if (!gl.getProgramParameter(program, gl.LINK_STATUS)) {
    console.error(gl.getProgramInfoLog(program))
  }

  let points = new Float32Array([-1, -1, 1, -1, -1, 1, 1, 1, 1, -1, -1, 1])
  let buffer = gl.createBuffer()
  gl.bindBuffer(gl.ARRAY_BUFFER, buffer)
  gl.bufferData(gl.ARRAY_BUFFER, points, gl.STATIC_DRAW)
  let pointsLocation = gl.getAttribLocation(program, "points")
  gl.vertexAttribPointer(pointsLocation, 2, gl.FLOAT, false, 0, 0)
  gl.enableVertexAttribArray(pointsLocation)

  let texture = gl.createTexture()
  gl.bindTexture(gl.TEXTURE_2D, texture)
  gl.texImage2D(gl.TEXTURE_2D, 0, gl.RGBA, gl.RGBA, gl.UNSIGNED_BYTE, img)
  gl.texParameteri(gl.TEXTURE_2D, gl.TEXTURE_WRAP_S, gl.CLAMP_TO_EDGE)
  gl.texParameteri(gl.TEXTURE_2D, gl.TEXTURE_WRAP_T, gl.CLAMP_TO_EDGE)
  gl.texParameteri(gl.TEXTURE_2D, gl.TEXTURE_MIN_FILTER, gl.LINEAR)
  gl.activeTexture(gl.TEXTURE0)
  gl.bindTexture(gl.TEXTURE_2D, texture)
  gl.uniform1i(gl.getUniformLocation(program, "sampler"), 0)

  gl.drawArrays(gl.TRIANGLES, 0, 6)
}
</script>
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I'd recommend ignoring all the stuff related to loading image into a texture, and just focusing on fragmentShaderSource which is fairly nice. Image regardless of its size is treated as 0.0 to 1.0 square. So our shader needs to calculate how each pixel corresponds to some point on the image.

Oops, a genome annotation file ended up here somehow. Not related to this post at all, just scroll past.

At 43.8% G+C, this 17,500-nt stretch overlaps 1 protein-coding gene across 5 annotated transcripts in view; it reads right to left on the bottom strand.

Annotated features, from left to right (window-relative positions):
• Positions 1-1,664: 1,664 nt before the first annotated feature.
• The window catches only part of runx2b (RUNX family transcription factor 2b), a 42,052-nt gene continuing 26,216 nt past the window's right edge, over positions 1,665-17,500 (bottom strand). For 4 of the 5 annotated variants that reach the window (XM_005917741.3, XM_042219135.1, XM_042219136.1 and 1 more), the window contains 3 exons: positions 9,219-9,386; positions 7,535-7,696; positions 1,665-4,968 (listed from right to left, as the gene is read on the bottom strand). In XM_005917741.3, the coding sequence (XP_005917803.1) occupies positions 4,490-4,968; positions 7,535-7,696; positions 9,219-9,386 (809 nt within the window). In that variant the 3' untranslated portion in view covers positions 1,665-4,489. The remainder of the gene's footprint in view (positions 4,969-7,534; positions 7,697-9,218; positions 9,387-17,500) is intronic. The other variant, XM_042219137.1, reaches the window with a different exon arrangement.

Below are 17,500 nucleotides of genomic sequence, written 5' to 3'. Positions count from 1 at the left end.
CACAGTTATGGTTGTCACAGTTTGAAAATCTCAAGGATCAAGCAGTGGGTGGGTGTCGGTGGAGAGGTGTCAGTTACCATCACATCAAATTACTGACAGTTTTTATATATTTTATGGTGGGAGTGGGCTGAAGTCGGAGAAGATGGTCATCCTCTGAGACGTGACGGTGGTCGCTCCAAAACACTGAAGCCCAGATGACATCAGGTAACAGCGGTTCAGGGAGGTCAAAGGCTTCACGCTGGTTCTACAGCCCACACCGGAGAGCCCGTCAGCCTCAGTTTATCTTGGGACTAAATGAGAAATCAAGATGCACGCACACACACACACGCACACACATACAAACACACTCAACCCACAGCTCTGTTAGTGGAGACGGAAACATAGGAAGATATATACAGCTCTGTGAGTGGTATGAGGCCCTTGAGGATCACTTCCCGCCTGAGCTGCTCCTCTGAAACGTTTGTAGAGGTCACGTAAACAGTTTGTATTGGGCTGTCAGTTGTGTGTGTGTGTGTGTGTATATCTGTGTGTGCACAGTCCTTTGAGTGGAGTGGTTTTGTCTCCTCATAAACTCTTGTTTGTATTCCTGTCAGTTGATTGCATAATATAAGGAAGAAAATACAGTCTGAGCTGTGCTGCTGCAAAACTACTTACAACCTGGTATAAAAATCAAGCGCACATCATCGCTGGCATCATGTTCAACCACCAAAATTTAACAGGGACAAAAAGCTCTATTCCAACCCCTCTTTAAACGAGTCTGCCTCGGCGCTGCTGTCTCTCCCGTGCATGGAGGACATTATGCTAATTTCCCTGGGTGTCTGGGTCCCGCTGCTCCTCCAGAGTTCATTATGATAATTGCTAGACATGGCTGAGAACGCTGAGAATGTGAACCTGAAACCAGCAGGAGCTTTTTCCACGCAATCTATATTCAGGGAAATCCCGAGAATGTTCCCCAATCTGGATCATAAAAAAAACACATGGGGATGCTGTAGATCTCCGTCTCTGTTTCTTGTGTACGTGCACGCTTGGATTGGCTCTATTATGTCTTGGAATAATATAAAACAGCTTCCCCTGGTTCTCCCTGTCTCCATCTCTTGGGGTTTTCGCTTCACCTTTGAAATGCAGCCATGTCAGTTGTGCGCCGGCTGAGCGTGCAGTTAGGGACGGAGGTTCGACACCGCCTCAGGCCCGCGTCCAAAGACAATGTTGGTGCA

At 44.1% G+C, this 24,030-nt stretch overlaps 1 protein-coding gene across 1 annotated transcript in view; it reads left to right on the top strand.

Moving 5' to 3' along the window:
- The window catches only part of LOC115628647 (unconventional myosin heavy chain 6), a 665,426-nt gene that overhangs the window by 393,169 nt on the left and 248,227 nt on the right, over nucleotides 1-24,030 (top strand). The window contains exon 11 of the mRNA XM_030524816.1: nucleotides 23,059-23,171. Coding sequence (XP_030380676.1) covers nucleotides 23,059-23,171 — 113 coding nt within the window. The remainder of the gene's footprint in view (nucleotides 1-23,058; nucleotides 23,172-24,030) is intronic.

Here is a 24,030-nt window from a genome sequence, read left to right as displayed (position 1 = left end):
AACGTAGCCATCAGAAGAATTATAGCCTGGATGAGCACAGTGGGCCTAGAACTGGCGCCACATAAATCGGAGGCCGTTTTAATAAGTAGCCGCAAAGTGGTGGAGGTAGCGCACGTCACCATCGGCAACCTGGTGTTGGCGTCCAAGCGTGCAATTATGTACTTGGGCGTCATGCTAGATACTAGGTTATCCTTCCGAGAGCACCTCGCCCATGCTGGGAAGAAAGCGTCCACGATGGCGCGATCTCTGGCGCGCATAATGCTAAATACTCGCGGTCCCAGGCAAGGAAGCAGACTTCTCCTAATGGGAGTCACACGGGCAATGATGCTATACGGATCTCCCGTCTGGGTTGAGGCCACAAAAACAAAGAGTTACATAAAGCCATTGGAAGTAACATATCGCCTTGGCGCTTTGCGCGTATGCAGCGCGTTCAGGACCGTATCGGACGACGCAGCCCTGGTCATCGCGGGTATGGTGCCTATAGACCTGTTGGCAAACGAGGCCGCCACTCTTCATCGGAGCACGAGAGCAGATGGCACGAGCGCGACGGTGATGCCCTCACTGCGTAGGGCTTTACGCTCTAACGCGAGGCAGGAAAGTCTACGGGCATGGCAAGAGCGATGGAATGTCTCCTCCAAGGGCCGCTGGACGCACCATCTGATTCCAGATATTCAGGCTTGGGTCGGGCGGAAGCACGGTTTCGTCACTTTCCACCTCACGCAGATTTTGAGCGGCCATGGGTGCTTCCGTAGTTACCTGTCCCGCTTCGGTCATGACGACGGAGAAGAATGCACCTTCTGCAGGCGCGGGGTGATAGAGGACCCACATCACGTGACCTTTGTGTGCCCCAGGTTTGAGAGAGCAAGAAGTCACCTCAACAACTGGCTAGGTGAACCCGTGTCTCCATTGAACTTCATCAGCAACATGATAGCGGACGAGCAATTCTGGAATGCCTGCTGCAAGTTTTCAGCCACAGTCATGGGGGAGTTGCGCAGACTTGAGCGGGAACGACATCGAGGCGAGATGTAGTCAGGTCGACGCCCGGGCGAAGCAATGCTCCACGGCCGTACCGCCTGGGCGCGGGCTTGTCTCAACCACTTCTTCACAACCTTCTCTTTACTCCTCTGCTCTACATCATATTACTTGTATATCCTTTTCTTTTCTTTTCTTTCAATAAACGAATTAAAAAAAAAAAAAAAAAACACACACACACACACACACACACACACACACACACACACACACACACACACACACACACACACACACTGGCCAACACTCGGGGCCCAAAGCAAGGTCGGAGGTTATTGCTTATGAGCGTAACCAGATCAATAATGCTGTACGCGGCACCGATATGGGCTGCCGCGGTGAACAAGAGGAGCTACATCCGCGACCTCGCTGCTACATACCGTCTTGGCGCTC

FizzBuzz

Should you use WebGL?

WebGL provides functionality that's not really achievable in any other way, like high performance graphics on phones, but it's extremely low level and just painful to write directly, so I don't recommend that.

Fortunately there's a lot of frameworks built on top of WebGL, from classic three.js to Unity to the new hotness Svelte Cubed.

I definitely recommend picking one of these frameworks instead. And it's actually easier to write WebGL Shader Language shaders with them than with plain WebGL, as they deal with a lot of boilerplate around the shaders for you.

Code

All code examples for the series will be in this repository.

Code for the WebGL Shader Language episode is available here.